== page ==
Yes, it could happen to you

12:00 am Articles, Ask the Geek

The hacked Yahoo account of Republican vice presidential candidate Alaska Gov. Sarah Palin topped tech news for a week and I’m certain we’ve not heard the last of it. The story has stirred talk of online security, lurking knots of curious crackers (“criminal hackers” — not all hackers fit that description, you know) and the wisdom of using personal accounts for nonpersonal purposes.

Aside from the political implications of this event, the questions that should be foremost in your mind are simple: Could it happen to me? Could my online accounts be compromised? Could I wake up one morning to discover that someone has posted the contents of my Inbox out onto the wild, wild Web?

The answers are Yes, Yes and Yes, it could absolutely happen to you. The good news, though, is that this event would have been simple to prevent. This week, let’s talk about your password (but not out loud where someone could hear).

Choosing a password

The most common mistake a computer user makes is to create a password that is too simple. Is your password a word I could look up in a dictionary? If so, it’s not so much a password as a speed bump. Software and scripts are readily available to try every word in the dictionary to see if it matches your password. For passwords, using dictionary words is a bad idea.

Your password should never be your own name, or the name of a family member, a pet or a friend. Crackers love getting to know you better and use those names against you.

Passwords shouldn’t use the numbers in your birthday, or your Social Security number, your telephone number, your street address, or other numbers that could easily be discovered.

Remembering a password

Don’t write passwords down. Many times throughout my career I’ve found the ubiquitous Post-it note stuck underneath someone’s keyboard that lists all of the person’s usernames and passwords. This isn’t a great idea for home use, but it’s a terrifying idea for office use. The idea behind a password is to keep it safe, not to tattoo it on your forehead.

Consider using multiple “levels” of passwords. I follow a few rules of thumb. I often use one password for blogs and forums that I don’t care much about but that require a password. I use an entirely different password for e-mail accounts. I use another entirely different password for accounts that have access to credit cards or other banking information. In other words, my password for “Joe’s Blog” will be different from my e-mail password, both of which are different from my password. The reason is simple: If “Joe” goes rogue, he won’t use the e-mail address and password I have on file with his blog to read my e-mail and then guess which bank I might use and try logging in.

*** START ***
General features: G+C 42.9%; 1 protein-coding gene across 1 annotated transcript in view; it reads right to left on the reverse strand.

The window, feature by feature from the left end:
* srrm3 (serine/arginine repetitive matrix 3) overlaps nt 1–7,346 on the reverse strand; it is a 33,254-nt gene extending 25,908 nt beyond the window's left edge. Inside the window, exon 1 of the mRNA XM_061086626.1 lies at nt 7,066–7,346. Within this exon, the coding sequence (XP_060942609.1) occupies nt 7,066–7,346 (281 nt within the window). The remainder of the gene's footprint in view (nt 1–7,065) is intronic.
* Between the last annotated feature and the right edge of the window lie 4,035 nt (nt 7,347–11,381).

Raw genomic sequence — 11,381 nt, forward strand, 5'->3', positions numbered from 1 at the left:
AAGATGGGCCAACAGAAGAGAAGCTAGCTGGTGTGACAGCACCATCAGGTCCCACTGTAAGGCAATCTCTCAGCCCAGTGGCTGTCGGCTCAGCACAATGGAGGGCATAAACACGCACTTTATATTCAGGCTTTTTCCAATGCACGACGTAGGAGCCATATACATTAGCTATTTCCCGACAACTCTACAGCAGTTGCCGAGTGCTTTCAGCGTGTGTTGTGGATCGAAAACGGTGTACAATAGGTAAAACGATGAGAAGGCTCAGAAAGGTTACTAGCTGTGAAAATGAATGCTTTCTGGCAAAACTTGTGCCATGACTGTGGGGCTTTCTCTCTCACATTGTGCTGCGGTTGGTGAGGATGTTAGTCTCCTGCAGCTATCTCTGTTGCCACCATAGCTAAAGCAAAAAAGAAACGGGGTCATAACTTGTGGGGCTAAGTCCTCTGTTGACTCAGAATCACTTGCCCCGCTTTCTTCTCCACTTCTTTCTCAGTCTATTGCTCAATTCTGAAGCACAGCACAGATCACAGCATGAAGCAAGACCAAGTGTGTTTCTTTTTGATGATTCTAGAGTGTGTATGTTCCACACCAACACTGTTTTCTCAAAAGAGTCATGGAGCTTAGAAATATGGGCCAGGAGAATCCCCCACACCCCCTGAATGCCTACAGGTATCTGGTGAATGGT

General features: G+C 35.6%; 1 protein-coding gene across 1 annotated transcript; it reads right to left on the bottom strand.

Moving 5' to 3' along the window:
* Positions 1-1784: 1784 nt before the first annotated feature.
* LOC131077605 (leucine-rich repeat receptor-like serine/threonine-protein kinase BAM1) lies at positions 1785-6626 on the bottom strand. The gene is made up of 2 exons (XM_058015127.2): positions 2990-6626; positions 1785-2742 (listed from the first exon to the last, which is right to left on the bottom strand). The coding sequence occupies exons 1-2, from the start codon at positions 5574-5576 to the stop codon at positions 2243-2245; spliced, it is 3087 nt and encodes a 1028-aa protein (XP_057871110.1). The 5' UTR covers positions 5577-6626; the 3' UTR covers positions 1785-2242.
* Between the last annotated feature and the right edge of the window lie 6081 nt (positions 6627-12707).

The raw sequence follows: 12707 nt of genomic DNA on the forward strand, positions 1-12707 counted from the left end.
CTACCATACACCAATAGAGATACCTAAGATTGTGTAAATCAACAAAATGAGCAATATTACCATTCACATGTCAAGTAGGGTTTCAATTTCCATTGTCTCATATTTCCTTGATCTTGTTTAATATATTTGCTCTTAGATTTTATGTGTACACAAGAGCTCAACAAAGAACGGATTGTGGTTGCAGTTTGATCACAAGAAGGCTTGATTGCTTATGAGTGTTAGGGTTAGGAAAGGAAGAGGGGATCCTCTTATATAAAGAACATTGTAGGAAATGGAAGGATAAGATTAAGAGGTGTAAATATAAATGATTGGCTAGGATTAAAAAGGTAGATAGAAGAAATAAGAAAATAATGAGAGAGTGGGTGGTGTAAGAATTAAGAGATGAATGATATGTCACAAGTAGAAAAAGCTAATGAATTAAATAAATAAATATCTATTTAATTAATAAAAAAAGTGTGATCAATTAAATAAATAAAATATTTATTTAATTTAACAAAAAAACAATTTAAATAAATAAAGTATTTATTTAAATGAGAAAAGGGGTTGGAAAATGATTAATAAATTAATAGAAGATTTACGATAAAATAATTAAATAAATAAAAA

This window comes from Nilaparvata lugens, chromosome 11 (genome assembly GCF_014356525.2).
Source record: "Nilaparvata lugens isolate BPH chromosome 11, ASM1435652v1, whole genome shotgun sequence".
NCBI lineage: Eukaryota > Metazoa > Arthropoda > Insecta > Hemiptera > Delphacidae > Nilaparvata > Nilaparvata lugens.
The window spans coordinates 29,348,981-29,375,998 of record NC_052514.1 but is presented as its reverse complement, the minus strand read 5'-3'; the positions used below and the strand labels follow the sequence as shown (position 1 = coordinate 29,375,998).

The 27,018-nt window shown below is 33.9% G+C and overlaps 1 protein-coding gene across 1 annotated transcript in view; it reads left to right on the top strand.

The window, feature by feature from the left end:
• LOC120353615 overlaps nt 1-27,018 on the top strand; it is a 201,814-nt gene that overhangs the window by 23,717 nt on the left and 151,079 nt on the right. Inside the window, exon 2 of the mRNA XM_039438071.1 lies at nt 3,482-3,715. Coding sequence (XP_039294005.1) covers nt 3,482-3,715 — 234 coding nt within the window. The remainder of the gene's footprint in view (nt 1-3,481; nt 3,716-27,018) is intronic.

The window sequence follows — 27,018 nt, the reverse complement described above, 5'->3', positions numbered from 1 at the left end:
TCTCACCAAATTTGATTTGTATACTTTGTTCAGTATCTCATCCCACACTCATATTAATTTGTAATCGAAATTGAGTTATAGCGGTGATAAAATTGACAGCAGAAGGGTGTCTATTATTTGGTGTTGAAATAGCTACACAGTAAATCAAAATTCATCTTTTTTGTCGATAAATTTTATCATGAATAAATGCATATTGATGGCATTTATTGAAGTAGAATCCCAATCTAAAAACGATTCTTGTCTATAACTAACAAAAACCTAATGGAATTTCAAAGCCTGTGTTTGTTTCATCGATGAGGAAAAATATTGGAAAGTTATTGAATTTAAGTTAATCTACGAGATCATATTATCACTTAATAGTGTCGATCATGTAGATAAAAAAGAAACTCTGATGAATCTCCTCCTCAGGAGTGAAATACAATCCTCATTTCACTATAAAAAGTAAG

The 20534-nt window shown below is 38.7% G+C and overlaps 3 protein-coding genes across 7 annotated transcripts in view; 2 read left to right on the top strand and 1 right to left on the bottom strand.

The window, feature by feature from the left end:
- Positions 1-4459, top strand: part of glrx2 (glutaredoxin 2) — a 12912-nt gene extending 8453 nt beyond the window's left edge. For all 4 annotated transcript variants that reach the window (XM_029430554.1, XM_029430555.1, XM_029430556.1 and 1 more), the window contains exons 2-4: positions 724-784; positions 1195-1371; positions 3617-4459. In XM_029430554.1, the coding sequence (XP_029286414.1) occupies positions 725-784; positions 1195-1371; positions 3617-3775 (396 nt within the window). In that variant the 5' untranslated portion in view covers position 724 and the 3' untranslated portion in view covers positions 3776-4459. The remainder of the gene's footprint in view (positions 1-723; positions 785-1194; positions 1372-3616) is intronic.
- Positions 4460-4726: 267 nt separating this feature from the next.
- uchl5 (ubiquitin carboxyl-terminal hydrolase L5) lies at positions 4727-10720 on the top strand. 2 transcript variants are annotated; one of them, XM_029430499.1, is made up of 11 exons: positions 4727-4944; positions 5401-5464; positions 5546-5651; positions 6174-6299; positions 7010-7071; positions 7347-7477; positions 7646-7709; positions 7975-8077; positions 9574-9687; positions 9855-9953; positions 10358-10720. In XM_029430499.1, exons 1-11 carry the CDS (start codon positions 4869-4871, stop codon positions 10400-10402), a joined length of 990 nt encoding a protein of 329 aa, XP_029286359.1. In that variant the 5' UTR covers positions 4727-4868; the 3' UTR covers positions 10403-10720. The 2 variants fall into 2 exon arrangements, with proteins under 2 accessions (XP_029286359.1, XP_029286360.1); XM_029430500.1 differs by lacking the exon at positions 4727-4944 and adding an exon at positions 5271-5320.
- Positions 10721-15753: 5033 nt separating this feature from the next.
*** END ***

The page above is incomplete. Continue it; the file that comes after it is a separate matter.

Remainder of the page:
If using more than one password sounds like too much of a pain, consider using a password-management program. (See the link below.)

Challenge/response questions

Many online accounts, including Yahoo Mail, incorporate challenge/response questions in case you forget your password. The most common is your mother’s maiden name, but many sites have adopted new questions. Some sites let you create your own question and answer.

The problem in Palin’s situation was that she answered those questions accurately. Believe it or not, she was too honest. Her answers were easily discovered using Google and Wikipedia.

Here’s my tip: Lie, but be consistent. If one of your questions is “favorite actor,” maybe your true answer wouldn’t be Keanu Reeves, but you might want to claim he is. It would be even better if you made up a fictional name off the top of your head. (Just don’t forget what it was.)

One last tip: Try not to rouse the curiosity of online social misfits who truly have nothing better to do with their time than try to brute-force their way into your accounts.


  • PINs is a great example of a simple Windows-based password-management program. It can safely store your various usernames and passwords. (Tip: Run it right off your thumb drive). Access PINs at:

(This article was originally published in the Amarillo Independent newspaper.)

One Response

  1. bankoffrank Says:

    “This week, let’s talk about your password (but not out loud where someone could hear).”

    Nice Line!

    I would like to add my personal favorite password maker:

    1) Pick an easy to remember word or phrase with seven or more letters: We’ll use ‘bobdole’
    2) Shift the word over, right or left, a key on the keyboard: We’ll go left so ‘bobdole’ -> ‘vivsikw’
    3) Trace up the keyboard for each letter adding a number after each letter: ‘vivsikw’ -> ‘v4i8v4s2i8k8w2’

    Voila; a super hard password that you won’t reveal even when you’re getting tortured because EVEN YOU won’t know what it is, but ONLY you can figure it out when you have a keyboard in front of you.

    Your easy to remember word or phrase is permeated two unusual ways. If you follow Kevin’s rules above to pick your baseword then you’ll be super-safe.

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